Meanwhile, many young men from these families and communities joined the U.S. military, in part to prove their patriotism. Many ended up in the famed and highly-decorated Army 442nd Regimental Combat Team and 100th Infantry Battalion, fighting in Italy and elsewhere in Europe.

Others were assigned to a top-secret Army intelligence outfit called the Military Intelligence Service or simply the “MIS.” MIS personnel were sent to the Pacific theater, where they served in nearly all major campaigns and battles including in China and Burma.

MIS personnel were involved in many types of intelligence and counterintelligence activities. These included interrogating prisoners, intercepting and translating radio messages, and translating captured maps and documents.

They infiltrated enemy lines and helped flush out the island caves where Japanese soldiers and civilians hid. They helped convince many Japanese troops to surrender. MIS personnel also were active in psychological operations and information operations.

They did all this while many of their family members were behind barbed-wire fences in detention camps located in harsh and remote environments back in the U.S.

After the war, more than 5,000 MIS personnel worked in Japan during the occupation by the U.S. from 1945 to 1952. They were assigned to the occupation military government in disarmament, intelligence, civil affairs, finance, education and land reform. The MIS also helped develop the Japanese constitution.

The story of the 442nd RCT/100th and the MIS tells us that Americans and others can be conflicted and can have grave concerns about the actions of the U.S. government and its many moving parts at any given time.

And many of these concerns can be very legitimate. Injustices and inappropriate activities by elements of the U.S. government and within American society are very real indeed.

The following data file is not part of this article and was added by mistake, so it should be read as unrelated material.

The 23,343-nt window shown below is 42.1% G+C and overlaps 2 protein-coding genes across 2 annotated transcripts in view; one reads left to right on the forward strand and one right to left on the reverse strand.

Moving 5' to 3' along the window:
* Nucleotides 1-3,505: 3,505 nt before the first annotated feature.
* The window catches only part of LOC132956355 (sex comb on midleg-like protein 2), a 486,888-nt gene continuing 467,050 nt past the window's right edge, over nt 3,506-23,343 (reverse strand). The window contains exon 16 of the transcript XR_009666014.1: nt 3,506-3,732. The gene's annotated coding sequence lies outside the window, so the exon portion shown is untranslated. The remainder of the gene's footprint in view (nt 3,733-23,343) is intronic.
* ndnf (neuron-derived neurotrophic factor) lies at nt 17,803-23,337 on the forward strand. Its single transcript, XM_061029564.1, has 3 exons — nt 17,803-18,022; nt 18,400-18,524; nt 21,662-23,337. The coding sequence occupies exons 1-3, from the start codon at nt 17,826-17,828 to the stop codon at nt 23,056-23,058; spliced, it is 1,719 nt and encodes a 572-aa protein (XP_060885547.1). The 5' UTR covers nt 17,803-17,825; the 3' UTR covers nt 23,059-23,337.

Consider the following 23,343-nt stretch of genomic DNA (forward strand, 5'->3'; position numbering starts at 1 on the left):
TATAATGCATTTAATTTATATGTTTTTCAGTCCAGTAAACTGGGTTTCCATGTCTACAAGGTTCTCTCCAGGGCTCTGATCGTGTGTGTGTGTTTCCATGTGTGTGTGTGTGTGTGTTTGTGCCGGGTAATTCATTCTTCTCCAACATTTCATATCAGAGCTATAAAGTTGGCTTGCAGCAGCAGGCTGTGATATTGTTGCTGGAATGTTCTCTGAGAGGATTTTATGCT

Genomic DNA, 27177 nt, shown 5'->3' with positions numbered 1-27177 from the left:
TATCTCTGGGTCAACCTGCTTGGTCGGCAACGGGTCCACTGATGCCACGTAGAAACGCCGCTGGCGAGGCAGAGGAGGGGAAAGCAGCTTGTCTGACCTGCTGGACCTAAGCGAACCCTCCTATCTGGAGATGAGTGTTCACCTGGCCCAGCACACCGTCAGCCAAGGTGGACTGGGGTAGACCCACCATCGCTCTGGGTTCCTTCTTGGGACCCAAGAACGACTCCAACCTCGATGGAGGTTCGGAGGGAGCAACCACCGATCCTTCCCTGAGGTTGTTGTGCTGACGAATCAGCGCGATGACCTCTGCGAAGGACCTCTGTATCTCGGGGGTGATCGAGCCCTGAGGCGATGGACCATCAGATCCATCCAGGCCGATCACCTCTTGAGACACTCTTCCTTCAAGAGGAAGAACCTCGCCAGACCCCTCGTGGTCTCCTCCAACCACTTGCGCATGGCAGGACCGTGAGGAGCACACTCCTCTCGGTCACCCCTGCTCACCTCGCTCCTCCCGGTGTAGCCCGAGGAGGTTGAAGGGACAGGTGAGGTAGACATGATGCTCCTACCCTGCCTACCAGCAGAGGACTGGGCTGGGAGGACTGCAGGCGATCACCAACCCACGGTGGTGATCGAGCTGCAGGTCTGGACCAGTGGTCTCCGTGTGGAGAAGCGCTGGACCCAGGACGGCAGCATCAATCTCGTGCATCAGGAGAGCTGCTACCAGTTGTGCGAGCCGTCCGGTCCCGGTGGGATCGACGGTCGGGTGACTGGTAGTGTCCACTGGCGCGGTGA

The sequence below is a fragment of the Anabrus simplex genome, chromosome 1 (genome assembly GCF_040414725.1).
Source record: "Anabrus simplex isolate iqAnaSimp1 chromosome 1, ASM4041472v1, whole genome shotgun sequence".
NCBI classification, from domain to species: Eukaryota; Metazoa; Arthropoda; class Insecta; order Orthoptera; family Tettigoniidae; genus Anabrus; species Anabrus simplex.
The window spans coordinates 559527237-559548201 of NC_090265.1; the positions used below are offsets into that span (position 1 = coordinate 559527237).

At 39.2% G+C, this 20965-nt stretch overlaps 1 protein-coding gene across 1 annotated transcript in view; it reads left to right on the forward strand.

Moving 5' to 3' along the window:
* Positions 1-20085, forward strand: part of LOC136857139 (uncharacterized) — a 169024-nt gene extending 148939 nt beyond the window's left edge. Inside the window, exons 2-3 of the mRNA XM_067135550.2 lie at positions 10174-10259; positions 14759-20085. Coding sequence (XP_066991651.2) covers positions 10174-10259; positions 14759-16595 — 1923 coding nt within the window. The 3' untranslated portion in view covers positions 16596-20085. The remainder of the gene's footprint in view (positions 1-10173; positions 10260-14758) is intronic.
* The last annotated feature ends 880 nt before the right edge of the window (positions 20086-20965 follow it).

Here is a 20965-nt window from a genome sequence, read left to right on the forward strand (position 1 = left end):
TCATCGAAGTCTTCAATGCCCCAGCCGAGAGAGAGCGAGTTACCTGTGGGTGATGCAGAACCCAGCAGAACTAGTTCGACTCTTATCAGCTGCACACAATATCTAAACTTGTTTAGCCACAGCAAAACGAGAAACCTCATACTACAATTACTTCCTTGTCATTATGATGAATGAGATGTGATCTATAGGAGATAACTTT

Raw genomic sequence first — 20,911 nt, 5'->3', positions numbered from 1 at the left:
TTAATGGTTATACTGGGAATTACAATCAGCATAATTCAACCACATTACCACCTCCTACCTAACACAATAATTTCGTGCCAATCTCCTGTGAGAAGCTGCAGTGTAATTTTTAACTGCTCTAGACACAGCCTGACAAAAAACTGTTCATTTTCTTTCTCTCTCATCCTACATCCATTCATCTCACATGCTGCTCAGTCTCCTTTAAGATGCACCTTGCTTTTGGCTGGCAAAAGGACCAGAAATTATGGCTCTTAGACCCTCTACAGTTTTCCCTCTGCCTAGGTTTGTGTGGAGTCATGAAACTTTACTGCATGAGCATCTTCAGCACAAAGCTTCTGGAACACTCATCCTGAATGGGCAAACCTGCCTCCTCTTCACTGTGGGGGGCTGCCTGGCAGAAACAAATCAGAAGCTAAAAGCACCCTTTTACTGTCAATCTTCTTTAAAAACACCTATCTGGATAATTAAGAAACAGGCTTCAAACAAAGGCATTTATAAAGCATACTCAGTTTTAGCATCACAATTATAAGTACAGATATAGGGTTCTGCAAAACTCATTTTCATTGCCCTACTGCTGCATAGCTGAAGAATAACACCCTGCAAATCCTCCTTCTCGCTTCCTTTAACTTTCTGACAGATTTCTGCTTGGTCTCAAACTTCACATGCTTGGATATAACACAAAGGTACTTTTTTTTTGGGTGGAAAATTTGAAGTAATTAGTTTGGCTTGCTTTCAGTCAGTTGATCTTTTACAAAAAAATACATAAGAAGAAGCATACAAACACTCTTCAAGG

But, the more perfect union awaits us. It may be within our grasp. We must look for it, visualize it, use our perception and situation awareness to see and feel it.

As the retired Navy SEAL officer noted in his research paper when addressing the current issue of unconventional warfare, “The real challenge for the United States is not asymmetric warfare, but rather what this writer calls transcendent warfare, the ability to conceptualize and subsequently actualize an entirely new form of warfare that transcends all previously known models." 

The SEAL is correct. We need to transcend the old models, recognizing and acting on new intelligence obtained from innovative and state-of-the-art research. And this is where Charney’s NOIR concept seems to fit in.


For more information about NOIR, visit their website and read the Newsweek article.

For more information on transcendent warfare, read the research paper by the retired SEAL officer.

For more information about remote viewing and Project STAR GATE,  read the research paper by the State Department authorthe report by Hal Puthoff, PhD, and visit the International Remote Viewing Association website.

For more information on the 442nd/100th and MIS, visit the Go For Broke National Education Center website.